We recently were successful in obtaining a tangible and well-deserved reward for the spouse of a university president, a concept also applicable to potential CEO spousal benefits in commercial sectors such as finance and media as well as the academic sphere.
Any experienced executive compensation attorney is aware that top employment positions, whether in academia or the for-profit world, make fierce demands on the family, particularly the spouse, of the chief executive. Constant travel and the management of numberless social events with a business purpose, let alone maintenance of a family life while the executive attends to the needs of the institution, often fall squarely on the presidential spouse. In plain fact, it commonly takes both partners in a couple to do the work of one senior executive in a key leadership position.
(Note that I am careful of gendered pronouns; in the academic sector, and increasingly in the commercial world, there are many women presidents with men filling the spousal role, so “he” and “she” labels are interchangeable for the purpose of the analysis.)
Historically, the president’s spouse — of either gender — has been unfairly undervalued and overlooked. They have often given up their own careers and wound up serving the president’s institution without compensation and with slight, if any, recognition. And it is frequently overlooked that each year out of the work force is both a year without monetary compensation and a year without the ability to make any contribution to the presidential spouse’s own retirement account.
As the essential unfairness of this situation has, however slowly, started to come to consciousness, so has the need to find a viable contractual remedy.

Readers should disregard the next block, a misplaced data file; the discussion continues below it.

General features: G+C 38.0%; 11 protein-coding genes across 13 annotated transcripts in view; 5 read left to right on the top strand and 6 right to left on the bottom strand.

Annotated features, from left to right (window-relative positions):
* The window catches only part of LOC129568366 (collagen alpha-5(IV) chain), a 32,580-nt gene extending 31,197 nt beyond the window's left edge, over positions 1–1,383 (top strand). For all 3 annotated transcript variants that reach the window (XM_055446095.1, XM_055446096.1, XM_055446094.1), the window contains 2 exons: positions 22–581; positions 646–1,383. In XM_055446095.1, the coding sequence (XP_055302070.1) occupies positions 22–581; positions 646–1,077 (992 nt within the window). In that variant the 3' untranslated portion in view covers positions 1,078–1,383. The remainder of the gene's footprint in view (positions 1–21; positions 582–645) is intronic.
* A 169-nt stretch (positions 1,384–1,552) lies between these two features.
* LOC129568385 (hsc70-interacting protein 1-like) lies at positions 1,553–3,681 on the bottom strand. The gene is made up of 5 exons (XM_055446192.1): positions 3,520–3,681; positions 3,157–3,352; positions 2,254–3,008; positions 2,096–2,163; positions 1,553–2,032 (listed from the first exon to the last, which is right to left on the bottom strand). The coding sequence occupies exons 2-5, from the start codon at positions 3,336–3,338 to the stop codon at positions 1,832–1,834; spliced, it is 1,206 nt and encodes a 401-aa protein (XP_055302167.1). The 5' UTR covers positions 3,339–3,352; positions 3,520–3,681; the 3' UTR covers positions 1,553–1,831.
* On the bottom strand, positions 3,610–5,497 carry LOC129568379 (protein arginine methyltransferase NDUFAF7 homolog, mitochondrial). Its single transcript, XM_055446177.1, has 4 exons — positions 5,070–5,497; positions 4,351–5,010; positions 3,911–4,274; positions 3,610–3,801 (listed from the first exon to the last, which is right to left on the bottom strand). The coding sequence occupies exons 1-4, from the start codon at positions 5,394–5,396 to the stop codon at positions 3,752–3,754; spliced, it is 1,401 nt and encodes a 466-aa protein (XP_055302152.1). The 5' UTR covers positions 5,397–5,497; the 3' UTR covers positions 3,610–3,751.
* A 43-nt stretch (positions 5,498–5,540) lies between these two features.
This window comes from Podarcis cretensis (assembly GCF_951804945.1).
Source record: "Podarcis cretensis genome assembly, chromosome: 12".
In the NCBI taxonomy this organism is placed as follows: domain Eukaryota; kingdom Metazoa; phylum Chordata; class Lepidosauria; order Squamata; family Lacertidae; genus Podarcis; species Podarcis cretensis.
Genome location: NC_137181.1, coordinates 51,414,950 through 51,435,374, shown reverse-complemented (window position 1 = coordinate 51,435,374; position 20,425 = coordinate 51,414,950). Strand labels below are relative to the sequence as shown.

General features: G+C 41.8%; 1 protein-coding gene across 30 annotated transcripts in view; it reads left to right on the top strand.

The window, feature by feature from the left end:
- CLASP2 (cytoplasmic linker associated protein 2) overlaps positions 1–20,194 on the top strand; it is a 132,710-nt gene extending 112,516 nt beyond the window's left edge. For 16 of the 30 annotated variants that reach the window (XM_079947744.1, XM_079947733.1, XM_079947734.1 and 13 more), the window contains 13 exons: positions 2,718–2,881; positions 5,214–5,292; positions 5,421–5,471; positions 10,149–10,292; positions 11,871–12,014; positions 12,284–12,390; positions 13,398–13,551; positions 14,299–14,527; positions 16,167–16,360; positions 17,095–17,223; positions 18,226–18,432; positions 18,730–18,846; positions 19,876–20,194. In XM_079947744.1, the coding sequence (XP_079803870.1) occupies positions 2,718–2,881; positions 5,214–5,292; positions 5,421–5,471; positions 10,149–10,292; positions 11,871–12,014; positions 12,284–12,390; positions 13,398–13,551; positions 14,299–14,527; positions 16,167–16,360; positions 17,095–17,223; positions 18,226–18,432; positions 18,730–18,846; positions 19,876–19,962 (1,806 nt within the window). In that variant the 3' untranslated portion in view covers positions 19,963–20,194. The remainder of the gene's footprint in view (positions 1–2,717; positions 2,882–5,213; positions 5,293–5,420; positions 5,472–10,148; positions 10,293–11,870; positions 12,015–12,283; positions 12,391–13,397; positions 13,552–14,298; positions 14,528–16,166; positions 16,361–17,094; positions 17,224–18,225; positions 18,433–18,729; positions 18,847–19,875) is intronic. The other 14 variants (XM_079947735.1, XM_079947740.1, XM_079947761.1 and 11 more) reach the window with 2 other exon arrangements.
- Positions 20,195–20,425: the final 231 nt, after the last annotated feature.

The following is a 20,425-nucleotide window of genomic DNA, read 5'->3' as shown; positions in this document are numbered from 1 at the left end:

Fortunately, seeking equity for the presidential spouse dovetails perfectly with another significant consideration for any executive employment attorney who regularly represents university or college presidents or any other CEO, namely, a concern — whether legitimate or merely a matter of “optics” — that the president is overpaid or at least is at the tipping point where the Board of Directors or Trustees feels that it cannot afford to be publicly seen paying more compensation directly to the president. (The compensation of university and college presidents is regularly, if somewhat belatedly, reported and publicly available, as is, of course, the compensation paid to CEOs of publicly traded companies.)
The quandary of how to get more compensation to the president can be addressed, at least in part, by doing something monetarily meaningful for the president’s spouse, and it actually can be done in tax-favorable ways.
As an example, in the case of one university whose Board of Trustees wanted to keep its current president incentivized with more overall compensation, but was terrified of the “optics” — to regulators as well as potential students already burdened with high tuition — of directly paying more to the president, we worked out a plan whereby the university, recognizing the significant contributions of the president’s spouse, agreed to make yearly payments directly to the spouse in the form of an explicit bonus. The bulk of such a bonus, after the payment of taxes, can fund a carefully crafted insurance policy on the life of (and owned by) the presidential spouse. Given sufficient years to allow for growth, such a policy provides (1) a substantial death benefit if the spouse dies abruptly in the first years of the policy; and (2) more importantly, an increasing cash value resulting in a significant (and tax free) retirement benefit if the president’s spouse achieves a normal life expectancy. All of this was accomplished without increasing the reportable compensation of the chief executive herself.
To work out the details, we partnered with an outstanding and sophisticated insurance provider (email@example.com). This is only one of the ways in which an executive employment attorney can add extra value to a top executive’s overall compensation package.